While TikTok has been around since 2017, food content on TikTok really exploded at the beginning of the pandemic, according to Datassential’s Trend Watch Report, Social Media Sensations.
“According to a recent report by the platform, last year #FoodTok saw a 57% increase in views throughout the year,” reported Datassential Publications Manager Rene Lee Wage. “Certain foods including feta cheese, cloud bread, and salmon and seaweed, all saw ‘massive upticks’ in sales thanks to creator videos.”
The trends and content on TikTok have a real impact on the menu. Denny’s, for example, launched a Social Stars Influenced Menu in which 24 popular TikTok creators teamed up with Denny’s culinary team during the meal development process. The result was six influencers naming new meals, such as the all new Jala-Bac Burger from Jonathan Chavez (@PaqJonathan69) and Elise Osafo (@ElTheEgg).
TikTok’s influence extends to retail as well. For example, when TikTokker Emily Mariko’s salmon bowl went viral, Instacart reported purchases for key ingredients from the recipe skyrocketed.
“We’ve seen TikTok recipes take off before, especially when folks already have most of the ingredients on hand and they’re easy to make. In this case, if you have leftover salmon, you’re halfway there. It also helps when the final dish is delicious and full of rich flavors," Instacart's Laurentia Romaniuk told Food Network.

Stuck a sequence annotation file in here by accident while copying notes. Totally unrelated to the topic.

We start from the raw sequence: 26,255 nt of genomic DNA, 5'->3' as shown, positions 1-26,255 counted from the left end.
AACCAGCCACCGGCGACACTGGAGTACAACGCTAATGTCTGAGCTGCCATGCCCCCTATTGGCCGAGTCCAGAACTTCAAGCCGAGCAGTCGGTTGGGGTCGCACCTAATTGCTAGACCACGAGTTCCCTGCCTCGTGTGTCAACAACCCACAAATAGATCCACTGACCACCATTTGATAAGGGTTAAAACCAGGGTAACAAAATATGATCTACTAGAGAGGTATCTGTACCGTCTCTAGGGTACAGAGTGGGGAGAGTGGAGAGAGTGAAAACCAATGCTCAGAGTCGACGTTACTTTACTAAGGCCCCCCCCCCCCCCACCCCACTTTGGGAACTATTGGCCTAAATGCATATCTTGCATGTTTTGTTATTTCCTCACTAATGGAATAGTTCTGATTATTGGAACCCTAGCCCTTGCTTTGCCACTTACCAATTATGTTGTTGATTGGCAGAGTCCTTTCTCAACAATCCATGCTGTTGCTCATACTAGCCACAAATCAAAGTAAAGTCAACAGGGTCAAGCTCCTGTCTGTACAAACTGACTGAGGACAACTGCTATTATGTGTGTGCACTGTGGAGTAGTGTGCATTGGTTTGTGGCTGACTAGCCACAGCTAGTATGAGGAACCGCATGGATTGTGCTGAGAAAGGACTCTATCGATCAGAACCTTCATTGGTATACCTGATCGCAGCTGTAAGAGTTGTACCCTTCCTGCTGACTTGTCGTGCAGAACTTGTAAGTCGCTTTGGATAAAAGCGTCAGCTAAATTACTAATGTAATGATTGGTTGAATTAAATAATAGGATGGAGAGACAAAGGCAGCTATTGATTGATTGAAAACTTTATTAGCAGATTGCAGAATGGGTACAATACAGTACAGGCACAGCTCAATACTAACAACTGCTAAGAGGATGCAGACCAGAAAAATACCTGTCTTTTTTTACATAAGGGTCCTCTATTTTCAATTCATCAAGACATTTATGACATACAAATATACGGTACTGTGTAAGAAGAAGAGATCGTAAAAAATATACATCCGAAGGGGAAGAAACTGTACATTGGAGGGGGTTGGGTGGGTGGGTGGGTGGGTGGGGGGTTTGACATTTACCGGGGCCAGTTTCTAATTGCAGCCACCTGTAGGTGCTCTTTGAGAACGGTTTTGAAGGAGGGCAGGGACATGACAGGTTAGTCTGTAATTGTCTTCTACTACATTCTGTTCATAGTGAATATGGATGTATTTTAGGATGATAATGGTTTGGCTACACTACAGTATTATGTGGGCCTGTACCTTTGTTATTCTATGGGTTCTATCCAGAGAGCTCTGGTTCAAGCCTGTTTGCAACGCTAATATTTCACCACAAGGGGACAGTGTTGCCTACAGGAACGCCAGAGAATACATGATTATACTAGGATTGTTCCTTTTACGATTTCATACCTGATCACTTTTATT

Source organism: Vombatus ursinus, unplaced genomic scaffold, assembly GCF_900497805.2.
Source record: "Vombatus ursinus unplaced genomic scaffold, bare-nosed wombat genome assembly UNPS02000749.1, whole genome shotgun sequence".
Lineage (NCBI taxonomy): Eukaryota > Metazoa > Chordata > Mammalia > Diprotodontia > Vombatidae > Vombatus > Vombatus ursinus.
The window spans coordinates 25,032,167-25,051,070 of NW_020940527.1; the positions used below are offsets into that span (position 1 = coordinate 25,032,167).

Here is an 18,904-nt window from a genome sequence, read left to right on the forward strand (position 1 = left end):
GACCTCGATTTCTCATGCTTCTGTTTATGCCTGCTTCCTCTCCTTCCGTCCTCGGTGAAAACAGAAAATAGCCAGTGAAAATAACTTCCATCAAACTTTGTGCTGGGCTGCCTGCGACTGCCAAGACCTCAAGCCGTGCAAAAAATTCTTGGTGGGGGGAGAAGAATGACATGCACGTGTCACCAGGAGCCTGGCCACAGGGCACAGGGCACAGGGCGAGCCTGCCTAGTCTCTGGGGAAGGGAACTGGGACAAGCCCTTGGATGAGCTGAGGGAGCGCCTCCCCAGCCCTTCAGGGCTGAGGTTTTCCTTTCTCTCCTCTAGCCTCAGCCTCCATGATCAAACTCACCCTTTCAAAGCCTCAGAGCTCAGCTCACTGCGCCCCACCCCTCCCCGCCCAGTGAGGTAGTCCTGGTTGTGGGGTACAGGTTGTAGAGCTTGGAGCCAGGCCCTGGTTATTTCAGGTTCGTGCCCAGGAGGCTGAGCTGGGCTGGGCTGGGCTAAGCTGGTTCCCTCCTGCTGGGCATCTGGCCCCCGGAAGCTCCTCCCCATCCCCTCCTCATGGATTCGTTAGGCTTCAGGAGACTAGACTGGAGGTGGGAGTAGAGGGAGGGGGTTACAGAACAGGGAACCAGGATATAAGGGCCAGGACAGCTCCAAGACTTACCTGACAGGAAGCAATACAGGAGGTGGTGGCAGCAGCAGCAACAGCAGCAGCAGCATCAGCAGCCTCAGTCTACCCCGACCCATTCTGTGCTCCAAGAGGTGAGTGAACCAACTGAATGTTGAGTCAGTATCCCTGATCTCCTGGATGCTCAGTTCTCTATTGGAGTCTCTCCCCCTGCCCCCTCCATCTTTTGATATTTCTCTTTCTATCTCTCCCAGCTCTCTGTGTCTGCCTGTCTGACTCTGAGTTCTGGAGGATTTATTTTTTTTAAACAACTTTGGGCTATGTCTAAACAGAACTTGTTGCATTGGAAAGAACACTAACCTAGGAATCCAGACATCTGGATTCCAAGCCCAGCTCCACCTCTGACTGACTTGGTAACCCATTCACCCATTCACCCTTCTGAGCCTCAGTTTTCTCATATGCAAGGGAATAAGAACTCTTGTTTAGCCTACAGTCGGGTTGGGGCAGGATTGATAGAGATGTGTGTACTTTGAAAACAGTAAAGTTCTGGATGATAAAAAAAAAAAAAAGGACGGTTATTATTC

Recipes, Reviews, Reactions, Oh My!
Sharing original recipes or your take on a viral recipe is a staple of any food brand’s social platforms. So how does that look different on TikTok?
- Recipe videos are short and sweet
- Recipes are often simple and incorporate ingredients people already have on hand
- Kitchen hacks or other smart tips can be included to give the video a hook
Reviews are also a huge part of TikTok food content. Whether it's a review of a fast food chain's new item, a new restaurant in town, new snacks in stores, or trying another TikTokker’s recipe, people love to watch other people rate and try foods.
There are plenty of accounts where their sole purpose is to review new restaurants or new items, from @traderjoesfoodreviews to @nicoleaxelrod, who does weekly reviews of Crumbl's cookie lineup.
Review and reaction videos are an important component of social listening for brands — these TikToks provide real insight into how your product is being received and repurposed. McDonald’s, for example, launched four new menu items based on famous fan-made menu hacks.
Micro trends are also always popping up, helping content take shape in different formats, from trending audio to themes, such as “life-hack” video formats and “soothing” videos. Leveraging general TikTok trends can help your brand get even greater exposure.
Biggest Food TikTokkers
Influencers have, well, major influence over trends and purchasing decisions of the FoodTok community — especially on Gen Z’rs.
70% of Gen Z says they follow a food-driven personality on social media, which is nearly twice the number of Millennials, states Datassential’s FoodBytes 2022 Trends report. And TikTok’s What’s Next Report 2022 says “partnering with creators on TikTok boosts view-through rates for TikTok specific ads by 193%, and branded content coming from creator collabs shows a 27% higher Ad Recall. Even TikTok users themselves agree — 62% say that creators are the best way for brands to connect with consumers.”
Here are some of the biggest creators to follow.
- Emily Mariko, @emilymariko, as mentioned above is a food and lifestyle blogger who wields great influence over 10.3 million followers.